Over the last few days, both Sens. Bernie Sanders (I-Vt.) and Elizabeth Warren (D-Mass.)—both of whom are currently vying for the Democratic presidential nomination—have attacked President Trump for proposing Medicare cuts in his latest budget.
Trump's budget cuts $1.5 trillion from Medicaid, $845 billion from Medicare and $25 billion from Social Security.
Make no mistake about it: Trump's budget is a massive transfer of wealth from the working class to the wealthiest people and most profitable corporations in America.— Bernie Sanders (@BernieSanders) March 11, 2019
The Trump administration wants to cut hundreds of billions of dollars from the #Medicare budget, all while giving billionaires and giant corporations huge tax breaks with the #GOPTaxScam. This is immoral. https://t.co/ESk4W672Wa— Elizabeth Warren (@ewarren) March 12, 2019
You might get the impression from these tweets that Trump is proposing to slash Medicare's benefits. For the most part, that's not true. As Trump's acting budget director said when the budget plan was released, the president is "not cutting Medicare," and "there are no structural changes for Medicare." Too bad.
Instead, the cuts, such that they are, are focused on eliminating that conveniently vague Washington standby—"waste, fraud, and abuse." Trump's budget, like previous presidential budgets, won't become law, so this is in some sense an argument about vague cuts that almost certainly won't happen.
In this case, the proposed cuts mostly take the form of payment reductions to health providers, like hospitals. (In the world of health care policy, you can usually tell whose payments are on the chopping block by which industry group issues the loudest objection.) About 11 percent of the reductions would hit Medicare Part D, the prescription drug program, and could affect how much seniors pay out of pocket.
There are a few things to note about these reductions.
The first is that the total reduction is not the $845 billion Sanders claims. Instead, it's $515 billion. As the Committee for a Responsible Federal Budget (CRFB) noted in a recent analysis, the $845 billion figure includes money that is being moved out of Medicare and into other parts of the budget for the Department of Health and Human Services, which oversees Medicare. These aren't really cuts; they're organizational reclassifications.
The second is that these Medicare cuts are quite similar to the provider reimbursements backed by the Obama administration, which cut Medicare payments by about $800 billion as part of Obamacare. As an Axios report notes, President Obama defended those reductions by saying they wouldn't affect seniors' benefits. According to the CRFB analysis, many of the cuts included in Trump's budget "closely resemble or build upon proposals made in President Obama's budgets."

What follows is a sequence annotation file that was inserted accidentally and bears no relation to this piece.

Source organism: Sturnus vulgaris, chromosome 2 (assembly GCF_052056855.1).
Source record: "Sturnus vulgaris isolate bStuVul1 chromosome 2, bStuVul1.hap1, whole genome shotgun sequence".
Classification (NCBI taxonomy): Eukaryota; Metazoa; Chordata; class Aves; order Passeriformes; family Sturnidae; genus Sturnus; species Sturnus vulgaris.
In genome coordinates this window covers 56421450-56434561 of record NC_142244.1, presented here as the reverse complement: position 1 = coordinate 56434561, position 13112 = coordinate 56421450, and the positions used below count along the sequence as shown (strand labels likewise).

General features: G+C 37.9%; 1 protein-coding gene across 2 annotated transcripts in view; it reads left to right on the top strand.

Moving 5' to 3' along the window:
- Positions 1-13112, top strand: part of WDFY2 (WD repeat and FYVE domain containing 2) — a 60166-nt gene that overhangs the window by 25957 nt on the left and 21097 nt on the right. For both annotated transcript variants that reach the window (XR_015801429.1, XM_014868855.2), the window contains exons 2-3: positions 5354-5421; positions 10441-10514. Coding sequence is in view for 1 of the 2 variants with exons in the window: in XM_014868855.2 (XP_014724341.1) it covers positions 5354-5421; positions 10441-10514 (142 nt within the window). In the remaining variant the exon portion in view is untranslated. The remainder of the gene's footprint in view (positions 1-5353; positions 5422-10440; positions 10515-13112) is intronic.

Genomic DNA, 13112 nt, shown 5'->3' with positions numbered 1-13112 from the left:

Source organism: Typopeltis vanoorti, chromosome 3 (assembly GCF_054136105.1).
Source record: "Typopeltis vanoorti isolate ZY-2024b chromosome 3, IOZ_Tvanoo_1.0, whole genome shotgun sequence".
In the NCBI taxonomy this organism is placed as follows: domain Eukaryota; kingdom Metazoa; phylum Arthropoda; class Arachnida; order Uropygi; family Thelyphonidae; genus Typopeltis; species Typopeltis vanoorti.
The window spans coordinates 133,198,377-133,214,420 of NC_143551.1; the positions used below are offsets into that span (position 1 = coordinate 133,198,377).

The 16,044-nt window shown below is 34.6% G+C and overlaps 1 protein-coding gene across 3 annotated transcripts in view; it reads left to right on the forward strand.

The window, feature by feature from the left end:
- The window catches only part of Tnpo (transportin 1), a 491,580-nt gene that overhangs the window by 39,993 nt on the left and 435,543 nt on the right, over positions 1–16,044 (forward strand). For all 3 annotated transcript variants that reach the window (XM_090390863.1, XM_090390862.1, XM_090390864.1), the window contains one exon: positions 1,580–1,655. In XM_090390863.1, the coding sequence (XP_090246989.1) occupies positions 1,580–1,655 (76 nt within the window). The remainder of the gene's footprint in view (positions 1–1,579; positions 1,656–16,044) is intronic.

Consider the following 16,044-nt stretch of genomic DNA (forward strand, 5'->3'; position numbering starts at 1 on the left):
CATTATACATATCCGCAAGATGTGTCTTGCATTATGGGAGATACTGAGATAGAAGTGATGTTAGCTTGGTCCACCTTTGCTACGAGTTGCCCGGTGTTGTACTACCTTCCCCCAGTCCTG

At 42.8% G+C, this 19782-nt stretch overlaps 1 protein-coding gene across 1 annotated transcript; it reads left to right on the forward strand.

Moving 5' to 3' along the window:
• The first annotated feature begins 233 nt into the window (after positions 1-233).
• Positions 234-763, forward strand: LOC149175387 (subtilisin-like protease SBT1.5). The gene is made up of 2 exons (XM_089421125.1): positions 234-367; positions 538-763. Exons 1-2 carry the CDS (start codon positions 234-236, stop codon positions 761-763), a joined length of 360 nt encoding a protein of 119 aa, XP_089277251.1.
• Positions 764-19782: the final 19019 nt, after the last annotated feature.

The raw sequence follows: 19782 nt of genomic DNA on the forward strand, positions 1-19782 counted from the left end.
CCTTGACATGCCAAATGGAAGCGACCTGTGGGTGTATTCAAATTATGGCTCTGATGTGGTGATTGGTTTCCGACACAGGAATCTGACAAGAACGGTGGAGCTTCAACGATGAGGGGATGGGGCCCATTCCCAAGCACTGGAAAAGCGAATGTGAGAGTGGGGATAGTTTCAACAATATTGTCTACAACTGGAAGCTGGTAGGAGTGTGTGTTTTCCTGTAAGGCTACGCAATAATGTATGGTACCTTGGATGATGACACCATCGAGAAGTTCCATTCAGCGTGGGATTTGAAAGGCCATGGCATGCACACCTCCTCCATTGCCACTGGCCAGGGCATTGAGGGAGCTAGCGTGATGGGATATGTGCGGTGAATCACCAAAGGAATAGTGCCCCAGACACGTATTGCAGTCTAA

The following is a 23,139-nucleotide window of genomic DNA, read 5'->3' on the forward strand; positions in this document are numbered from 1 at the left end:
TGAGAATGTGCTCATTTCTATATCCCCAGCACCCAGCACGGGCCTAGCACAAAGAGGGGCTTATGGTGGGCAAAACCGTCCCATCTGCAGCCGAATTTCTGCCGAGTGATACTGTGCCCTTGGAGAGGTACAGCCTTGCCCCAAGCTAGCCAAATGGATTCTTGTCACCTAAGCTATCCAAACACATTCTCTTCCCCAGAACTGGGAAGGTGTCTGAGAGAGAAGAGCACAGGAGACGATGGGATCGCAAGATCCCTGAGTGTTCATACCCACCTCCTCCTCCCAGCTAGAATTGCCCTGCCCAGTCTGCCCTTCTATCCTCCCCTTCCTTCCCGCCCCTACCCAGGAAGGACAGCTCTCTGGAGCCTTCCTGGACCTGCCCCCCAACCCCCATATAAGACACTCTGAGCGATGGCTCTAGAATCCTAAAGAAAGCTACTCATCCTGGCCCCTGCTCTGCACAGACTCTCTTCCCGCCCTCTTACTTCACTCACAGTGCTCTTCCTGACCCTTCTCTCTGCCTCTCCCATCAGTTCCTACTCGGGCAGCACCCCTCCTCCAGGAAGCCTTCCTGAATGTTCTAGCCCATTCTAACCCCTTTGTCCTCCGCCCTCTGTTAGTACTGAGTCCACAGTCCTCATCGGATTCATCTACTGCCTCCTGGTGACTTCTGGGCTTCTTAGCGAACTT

At the time, Republicans criticized those payment reductions, implying they would hurt seniors. In reality, the main effect would be to make obvious hypocrites out of everyone involved. Obama responded to GOP criticism by portraying those payment reductions as necessary to "strengthen and preserve" Medicare. If that's what Obama was doing then, then that's what Trump is doing now.
Perhaps Sanders and Warren believe that reimbursement cuts would force providers to reduce service: Pay doctors less, and you'll get less from them.
If so, it's worth recalling that both are backers of Medicare for All—single-payer plans that would scrap today's private health insurance coverage as well as today's Medicare program for seniors and replace them with a new, government-run program covering all Americans. Sanders' single-payer plan is premised on paying health care providers far less than they are paid right now, with some estimates putting the reduction around 11 to 13 percent, and others putting it closer to 40 percent. In any case, doctors and other health care providers would, overall, be paid quite a bit less than they are today.
The transition to single-payer would be fairly rapid, with the Sanders plan calling for full-scale implementation in just four years, and another plan recently introduced by House Democrats calling for a two-year timeline, meaning doctors would face a sudden payment cliff.
There is a reasonable debate to be had about exactly how provider rates affect service, and what sort of payment reductions and reimbursement tweaks doctors and hospitals can absorb. Americans tend to pay higher prices for health care services than in other countries, and health care workers at all stations are often paid more as well. Trump's budget would cut existing Medicare rates; single payer would reduce payments from today's mix of private and public payers. Too much of the health care industry lacks any meaningful price signals, and even payers and providers themselves don't always fully understand the various reimbursement systems they interact with. It's complicated.
But it is hard to imagine that a rapid transition to a nationwide government-run system of health care financing that dramatically reduces provider payments would not significantly impact the quality or quantity of health care delivery in the United States. Yet by supporting Medicare for All, that is what Sanders and Warren are saying they want for every American.